The Changjiang River Estuary (CRE) in the East China Sea suffers from seasonal hypoxia in summer. The vertical distributions and seasonal changes of microbial communities in the CRE were well documented. However, little is known about the diurnal changes of bacterial communities in the hypoxic zone of the CRE. Here, 16S rRNA gene analysis was used to explore the changes of bacterial communities in the oxic surface and hypoxic middle seawater layers during 24 h in the CRE. Significant differences between the hypoxic and oxic layers were observed: the phyla Cyanobacteria, Bacteroidetes and Acidimicrobiia were enriched in the oxic layer, whereas the phylum SAR406 and the class Deltaproteobacteria were more abundant in the hypoxic layer. In addition, some subtle diurnal variations of the bacterial relative abundance were found in both two layers. The relative abundance of Synechococcus increased at night, and this change was more obvious in the hypoxic layer. The similar trend was also found in some phototrophic and several heterotrophic bacteria, such as Rhodobacteraceae, OM60 and Flavobacteriaceae. Their relative abundances peaked at 16:00 in the oxic layer, while the relative abundances peaked at around 7:00 and decreased until 13:00 in the hypoxic layer. Together, the results of the present study suggest that some photosynthetic bacteria and several heterotrophic bacteria have similar diurnal variations implying the light and physicochemical heterogeneity in the course of a day are important for bacterial diurnal changes in the CRE.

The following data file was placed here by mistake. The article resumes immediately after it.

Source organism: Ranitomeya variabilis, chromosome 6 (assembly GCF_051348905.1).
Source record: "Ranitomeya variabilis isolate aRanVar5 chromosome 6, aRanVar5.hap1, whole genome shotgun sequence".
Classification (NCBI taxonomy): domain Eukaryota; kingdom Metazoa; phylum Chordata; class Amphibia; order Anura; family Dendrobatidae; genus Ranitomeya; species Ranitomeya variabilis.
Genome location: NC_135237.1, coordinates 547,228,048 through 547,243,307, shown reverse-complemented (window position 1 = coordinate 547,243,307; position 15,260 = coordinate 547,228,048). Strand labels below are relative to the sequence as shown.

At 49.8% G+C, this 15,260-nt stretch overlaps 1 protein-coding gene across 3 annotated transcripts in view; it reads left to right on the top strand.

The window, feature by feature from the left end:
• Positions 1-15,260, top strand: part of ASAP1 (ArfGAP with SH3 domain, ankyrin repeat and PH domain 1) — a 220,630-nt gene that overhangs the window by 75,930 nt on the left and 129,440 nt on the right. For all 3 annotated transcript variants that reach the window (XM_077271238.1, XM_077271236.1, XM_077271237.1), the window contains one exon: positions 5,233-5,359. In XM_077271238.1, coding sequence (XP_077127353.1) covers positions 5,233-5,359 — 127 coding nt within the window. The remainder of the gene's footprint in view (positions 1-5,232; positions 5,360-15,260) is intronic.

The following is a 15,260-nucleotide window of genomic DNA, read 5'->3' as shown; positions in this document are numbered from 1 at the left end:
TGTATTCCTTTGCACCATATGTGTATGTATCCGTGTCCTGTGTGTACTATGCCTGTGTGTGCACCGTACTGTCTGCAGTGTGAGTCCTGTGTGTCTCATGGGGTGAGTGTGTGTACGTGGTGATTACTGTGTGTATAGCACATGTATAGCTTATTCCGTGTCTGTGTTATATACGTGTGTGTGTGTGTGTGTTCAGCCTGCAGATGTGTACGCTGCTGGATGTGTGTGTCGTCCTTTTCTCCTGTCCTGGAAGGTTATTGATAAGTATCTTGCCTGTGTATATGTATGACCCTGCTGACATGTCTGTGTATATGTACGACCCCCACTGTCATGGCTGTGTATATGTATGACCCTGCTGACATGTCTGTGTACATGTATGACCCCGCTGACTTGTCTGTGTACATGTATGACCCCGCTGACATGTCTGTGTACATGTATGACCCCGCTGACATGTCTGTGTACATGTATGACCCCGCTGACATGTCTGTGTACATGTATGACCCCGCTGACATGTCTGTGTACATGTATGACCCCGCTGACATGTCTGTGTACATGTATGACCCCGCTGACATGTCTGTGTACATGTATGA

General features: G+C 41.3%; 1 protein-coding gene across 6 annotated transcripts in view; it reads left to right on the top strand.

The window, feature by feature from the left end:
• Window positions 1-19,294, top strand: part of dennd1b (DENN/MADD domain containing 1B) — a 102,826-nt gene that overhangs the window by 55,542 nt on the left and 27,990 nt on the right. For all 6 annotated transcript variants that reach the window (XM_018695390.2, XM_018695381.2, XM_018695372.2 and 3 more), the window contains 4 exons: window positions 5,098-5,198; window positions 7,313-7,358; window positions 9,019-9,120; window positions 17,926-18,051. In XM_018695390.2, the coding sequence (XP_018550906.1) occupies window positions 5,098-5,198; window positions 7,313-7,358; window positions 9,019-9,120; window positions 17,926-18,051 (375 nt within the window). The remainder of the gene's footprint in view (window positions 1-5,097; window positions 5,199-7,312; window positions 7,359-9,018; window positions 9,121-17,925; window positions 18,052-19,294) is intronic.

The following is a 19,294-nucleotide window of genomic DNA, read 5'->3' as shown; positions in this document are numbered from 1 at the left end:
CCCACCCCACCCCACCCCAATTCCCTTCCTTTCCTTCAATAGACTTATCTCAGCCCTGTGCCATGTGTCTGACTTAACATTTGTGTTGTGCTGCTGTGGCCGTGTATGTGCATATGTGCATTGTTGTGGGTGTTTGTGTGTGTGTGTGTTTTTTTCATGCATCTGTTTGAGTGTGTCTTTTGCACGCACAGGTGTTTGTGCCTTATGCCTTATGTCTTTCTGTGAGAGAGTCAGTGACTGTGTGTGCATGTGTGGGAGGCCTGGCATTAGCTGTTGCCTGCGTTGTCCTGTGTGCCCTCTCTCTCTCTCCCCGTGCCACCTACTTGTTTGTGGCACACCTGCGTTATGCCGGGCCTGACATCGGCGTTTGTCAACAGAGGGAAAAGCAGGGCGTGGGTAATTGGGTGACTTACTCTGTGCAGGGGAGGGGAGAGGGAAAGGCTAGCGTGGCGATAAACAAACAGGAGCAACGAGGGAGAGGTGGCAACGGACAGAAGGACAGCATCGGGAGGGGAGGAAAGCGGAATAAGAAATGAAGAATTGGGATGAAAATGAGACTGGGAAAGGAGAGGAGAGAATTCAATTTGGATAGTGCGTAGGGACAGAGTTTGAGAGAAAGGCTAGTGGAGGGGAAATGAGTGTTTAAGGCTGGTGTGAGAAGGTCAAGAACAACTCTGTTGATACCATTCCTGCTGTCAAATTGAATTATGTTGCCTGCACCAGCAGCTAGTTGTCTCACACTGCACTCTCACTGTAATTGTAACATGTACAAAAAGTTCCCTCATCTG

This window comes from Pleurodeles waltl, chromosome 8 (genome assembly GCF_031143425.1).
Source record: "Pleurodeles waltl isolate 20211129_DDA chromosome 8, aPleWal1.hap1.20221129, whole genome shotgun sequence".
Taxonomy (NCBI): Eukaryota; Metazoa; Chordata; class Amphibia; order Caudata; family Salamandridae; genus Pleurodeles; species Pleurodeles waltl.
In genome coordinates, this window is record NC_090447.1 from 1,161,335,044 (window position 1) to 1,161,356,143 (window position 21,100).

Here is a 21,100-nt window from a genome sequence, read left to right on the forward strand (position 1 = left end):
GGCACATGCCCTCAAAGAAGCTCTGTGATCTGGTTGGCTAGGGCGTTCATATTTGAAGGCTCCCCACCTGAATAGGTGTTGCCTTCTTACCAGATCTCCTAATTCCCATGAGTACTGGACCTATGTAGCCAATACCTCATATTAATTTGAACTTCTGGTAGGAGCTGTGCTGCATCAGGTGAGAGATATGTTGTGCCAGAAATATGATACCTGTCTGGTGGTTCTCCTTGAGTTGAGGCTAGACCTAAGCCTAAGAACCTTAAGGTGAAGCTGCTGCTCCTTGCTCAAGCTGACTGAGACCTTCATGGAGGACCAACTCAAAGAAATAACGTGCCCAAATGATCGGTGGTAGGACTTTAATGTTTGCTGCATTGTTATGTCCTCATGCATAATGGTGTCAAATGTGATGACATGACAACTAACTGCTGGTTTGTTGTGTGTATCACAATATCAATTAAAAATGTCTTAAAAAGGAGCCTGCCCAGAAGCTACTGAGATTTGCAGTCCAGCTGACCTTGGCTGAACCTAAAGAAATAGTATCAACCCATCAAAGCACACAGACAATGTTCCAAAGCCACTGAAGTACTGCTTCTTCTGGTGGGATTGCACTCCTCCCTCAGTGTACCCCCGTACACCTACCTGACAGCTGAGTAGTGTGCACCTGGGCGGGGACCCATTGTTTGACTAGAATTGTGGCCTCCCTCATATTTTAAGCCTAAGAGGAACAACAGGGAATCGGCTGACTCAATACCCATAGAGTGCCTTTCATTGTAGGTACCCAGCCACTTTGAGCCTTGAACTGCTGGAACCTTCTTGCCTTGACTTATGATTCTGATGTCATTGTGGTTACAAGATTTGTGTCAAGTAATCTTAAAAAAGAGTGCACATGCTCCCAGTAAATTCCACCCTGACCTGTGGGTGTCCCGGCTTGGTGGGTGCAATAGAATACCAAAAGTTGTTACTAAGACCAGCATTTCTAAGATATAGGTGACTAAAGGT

Characterization and antifouling activity analysis of extracellular polymeric substances produced by an epibiotic bacterial strain Kocuria flava associated with the green macroalga Ulva lactuca
Mohammad Abdulaziz Ba-akdah, Sathianeson Satheesh